Support cells in the brain are key contributors to Huntington’s disease, according to a new study.
The research gives scientists a clearer picture of what is happening in the brains of people with the disease and lays out a potential path for treatment.
“Huntington’s is a complex disease that is characterized by the loss of multiple cell populations in the brain,” says Steve Goldman, codirector of the Center for Translational Neuromedicine at the University of Rochester Medical Center and lead author of the paper, which appears in Cell Stem Cell.
“These new findings help pinpoint how the genetic flaw in Huntington’s gives rise to glial cell dysfunction, which impairs the development and role of these cells, and ultimately the survival of neurons,” Goldman says.
“While it has long been known that neuronal loss is responsible for the progressive behavioral, cognitive, and motor deterioration of the disease, these findings suggest that it’s glial dysfunction which is actually driving much of this process.”
Huntington’s is a hereditary and fatal neurodegenerative disease characterized by the loss of medium spiny neurons, a nerve cell in the brain that plays a critical role in motor control.
As the disease progresses over time and more of these cells die, the result is involuntary movements, problems with coordination, and cognitive decline, depression, and often psychosis. There is currently no way to slow or modify the progression of this disease.
While the symptoms of the disease are the result of the loss of motor neurons, the new study adds to mounting evidence that faulty glia, the brain’s primary support cells may trigger the disease.
These cells include oligodendrocytes—which produce the brain’s supply of myelin, an insulating substance that mediates communication between nerve cells—and astrocytes, which support the function of neurons and maintain the chemical balance necessary for nerve cells to communicate with their neighbors.
Slowing the disease
Earlier clinical studies have hinted at the role of glial cells in the disease. MRI scans of patients with Huntington’s have shown myelin and white matter loss in the brain long before the symptoms of the disease appear.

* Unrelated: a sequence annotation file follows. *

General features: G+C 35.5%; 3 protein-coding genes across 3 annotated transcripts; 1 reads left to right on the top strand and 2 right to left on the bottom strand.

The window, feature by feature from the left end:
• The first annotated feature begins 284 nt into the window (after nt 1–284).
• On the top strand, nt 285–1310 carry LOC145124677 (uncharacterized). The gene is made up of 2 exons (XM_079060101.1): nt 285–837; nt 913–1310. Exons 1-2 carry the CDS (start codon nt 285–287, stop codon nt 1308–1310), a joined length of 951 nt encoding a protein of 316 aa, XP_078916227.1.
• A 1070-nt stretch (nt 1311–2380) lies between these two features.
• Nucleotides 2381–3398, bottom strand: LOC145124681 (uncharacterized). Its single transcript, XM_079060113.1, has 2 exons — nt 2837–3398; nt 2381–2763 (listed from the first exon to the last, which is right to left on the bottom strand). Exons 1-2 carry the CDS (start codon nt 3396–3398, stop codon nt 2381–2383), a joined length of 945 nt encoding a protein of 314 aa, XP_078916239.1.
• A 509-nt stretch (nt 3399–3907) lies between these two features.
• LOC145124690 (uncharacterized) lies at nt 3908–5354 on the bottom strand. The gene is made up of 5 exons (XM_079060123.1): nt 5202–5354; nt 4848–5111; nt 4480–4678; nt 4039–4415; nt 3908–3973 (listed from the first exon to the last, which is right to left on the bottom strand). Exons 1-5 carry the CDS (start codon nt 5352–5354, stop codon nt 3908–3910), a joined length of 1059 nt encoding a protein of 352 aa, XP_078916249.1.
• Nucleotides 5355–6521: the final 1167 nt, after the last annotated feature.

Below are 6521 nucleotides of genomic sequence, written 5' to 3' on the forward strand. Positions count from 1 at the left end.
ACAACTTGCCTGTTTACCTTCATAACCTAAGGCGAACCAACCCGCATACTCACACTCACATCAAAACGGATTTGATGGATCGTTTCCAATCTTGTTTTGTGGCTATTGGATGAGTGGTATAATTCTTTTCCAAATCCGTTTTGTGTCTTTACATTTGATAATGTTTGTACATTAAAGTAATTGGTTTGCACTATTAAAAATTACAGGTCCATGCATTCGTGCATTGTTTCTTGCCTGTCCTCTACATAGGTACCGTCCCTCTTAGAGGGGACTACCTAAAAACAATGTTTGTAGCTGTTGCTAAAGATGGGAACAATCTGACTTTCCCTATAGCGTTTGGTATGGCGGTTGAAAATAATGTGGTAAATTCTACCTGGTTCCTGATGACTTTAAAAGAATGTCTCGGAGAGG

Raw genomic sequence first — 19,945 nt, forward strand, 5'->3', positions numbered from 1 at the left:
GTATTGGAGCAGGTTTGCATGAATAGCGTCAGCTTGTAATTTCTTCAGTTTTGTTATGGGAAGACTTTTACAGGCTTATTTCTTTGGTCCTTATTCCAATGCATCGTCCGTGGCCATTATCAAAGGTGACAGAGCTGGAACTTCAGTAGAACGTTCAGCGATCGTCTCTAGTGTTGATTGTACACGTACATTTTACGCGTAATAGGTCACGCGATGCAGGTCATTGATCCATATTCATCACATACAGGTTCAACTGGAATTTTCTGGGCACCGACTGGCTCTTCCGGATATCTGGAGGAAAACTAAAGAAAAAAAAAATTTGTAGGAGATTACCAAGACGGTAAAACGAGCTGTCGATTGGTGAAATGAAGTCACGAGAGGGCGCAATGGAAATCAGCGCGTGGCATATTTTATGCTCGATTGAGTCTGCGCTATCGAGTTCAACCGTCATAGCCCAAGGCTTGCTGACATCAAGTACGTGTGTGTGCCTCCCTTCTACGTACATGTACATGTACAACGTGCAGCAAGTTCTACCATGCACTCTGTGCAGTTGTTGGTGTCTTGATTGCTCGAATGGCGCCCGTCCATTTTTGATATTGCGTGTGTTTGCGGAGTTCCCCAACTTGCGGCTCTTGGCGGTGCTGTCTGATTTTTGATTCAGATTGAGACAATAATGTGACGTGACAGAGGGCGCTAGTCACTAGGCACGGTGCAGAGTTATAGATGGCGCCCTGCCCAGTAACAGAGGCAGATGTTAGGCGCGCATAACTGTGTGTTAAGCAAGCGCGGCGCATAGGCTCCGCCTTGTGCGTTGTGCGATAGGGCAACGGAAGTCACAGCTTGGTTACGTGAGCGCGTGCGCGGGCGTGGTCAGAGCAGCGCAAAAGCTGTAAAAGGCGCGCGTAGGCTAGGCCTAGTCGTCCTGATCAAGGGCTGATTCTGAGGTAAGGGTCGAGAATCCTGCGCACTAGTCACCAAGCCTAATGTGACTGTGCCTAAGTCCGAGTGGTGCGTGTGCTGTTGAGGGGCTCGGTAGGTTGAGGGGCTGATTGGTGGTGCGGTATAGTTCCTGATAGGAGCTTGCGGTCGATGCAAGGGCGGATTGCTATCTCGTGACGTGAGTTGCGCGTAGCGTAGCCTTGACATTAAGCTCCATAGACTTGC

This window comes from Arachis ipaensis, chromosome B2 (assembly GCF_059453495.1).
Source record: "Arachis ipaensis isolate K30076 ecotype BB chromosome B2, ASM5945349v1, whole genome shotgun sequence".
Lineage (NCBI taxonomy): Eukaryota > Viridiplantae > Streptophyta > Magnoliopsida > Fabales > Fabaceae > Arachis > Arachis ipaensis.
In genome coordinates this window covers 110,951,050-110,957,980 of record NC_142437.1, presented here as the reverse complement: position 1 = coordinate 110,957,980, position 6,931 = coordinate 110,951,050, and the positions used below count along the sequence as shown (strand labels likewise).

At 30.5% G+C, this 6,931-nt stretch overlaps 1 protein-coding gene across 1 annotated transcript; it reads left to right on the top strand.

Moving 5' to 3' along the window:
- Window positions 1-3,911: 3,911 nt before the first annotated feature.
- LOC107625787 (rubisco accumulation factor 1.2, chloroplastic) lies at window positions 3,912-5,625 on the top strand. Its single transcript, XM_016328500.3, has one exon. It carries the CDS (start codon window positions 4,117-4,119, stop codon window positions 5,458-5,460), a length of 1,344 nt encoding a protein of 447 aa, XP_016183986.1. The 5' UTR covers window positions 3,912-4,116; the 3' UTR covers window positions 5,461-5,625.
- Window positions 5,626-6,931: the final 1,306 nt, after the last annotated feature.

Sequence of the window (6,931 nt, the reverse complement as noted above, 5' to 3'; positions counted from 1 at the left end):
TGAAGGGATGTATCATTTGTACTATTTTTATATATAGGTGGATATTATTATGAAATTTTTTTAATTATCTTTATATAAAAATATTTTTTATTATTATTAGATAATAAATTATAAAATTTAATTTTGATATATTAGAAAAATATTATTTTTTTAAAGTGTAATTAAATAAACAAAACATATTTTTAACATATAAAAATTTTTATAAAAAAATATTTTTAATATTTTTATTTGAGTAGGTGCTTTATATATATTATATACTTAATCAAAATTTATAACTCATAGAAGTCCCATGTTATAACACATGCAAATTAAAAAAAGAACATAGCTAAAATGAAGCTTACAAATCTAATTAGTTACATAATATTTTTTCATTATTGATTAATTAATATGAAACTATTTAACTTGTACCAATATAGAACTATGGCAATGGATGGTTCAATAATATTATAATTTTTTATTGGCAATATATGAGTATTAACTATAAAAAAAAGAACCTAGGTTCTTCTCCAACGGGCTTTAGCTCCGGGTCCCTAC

For the news study, researchers used embryonic stem cells from individuals with the Huntington’s disease mutation and reprogrammed them to become glial progenitors—the parent cell that gives rise to both astrocytes and oligodendrocytes.
When these cells are transplanted into the brains of mice, they out-compete native cells and produce brains with human glia and animal neurons. Researchers have also used the model to study other diseases in which it is believe that glial cells play a role, including frontotemporal dementia and schizophrenia.
In 2016, Goldman’s lab found that, when researchers transplanted healthy human glial cells into mice they engineered to express the mutant Huntington gene, the progress of the disease slowed. That research focused on astrocytes which, among other functions, serve as a buffer for potassium and help regulate the electrical signals that form at synapses, the points of connection between nerve cells.
Genetic code stutter
When astrocytes are not doing their job, as is the case in Huntington’s disease, the resulting chemical imbalance causes neurons to become overexcited and ultimately die. In those experiments, the new healthy human astrocytes restored normal neuronal activity and rescued nerve cells that might otherwise have died.
The new research gives scientists a more precise understanding of how the genetic flaws in people with the disease result in dysfunctional glial cells. A genetic mutation called a repeat expansion, or a stutter that results in duplicates of a small section of genetic code causes Huntington’s. The length of this repeat can dictate the age of onset and severity of the disease.
Using cells derived from individuals with the Huntington’s mutation, researchers were able to identify a series of errors that impeded the transcription of genetic information into proteins that tell progenitor cells to become either oligodendrocytes or astrocytes.
In Huntington’s disease these transcription errors impaired the creation of oligodendrocytes, and resulted in fewer cells able to make myelin, and also affected the production of astrocytes, which failed to mature properly and were unable to effectively regulate the chemical agents necessary for communication between nerve cells.
The research suggests that viral vectors or gene editing techniques like CRISPR could activate the transcription of these deficient glial genes. Goldman’s lab tested this approach in mutant Huntington mice, and found that forced expression of the genes restored myelination in the animals’ brains.
The study also validated earlier findings that placed glial cell dysfunction at the center of the disease and the idea that replacing sick glial cells with healthy ones may offer the most direct way to halt the disease’s progression.
Additional coauthors are from the University of Rochester and the University of Copenhagen. The National Institute of Mental Health, the National Institute of Neurological Disorders and Stroke, the CHDI Foundation, the Dr. Miriam and Sheldon G. Adelson Medical Research Foundation, the Lundbeck Foundation, and the Novo Nordisk Foundation funded the work.
Source: University of Rochester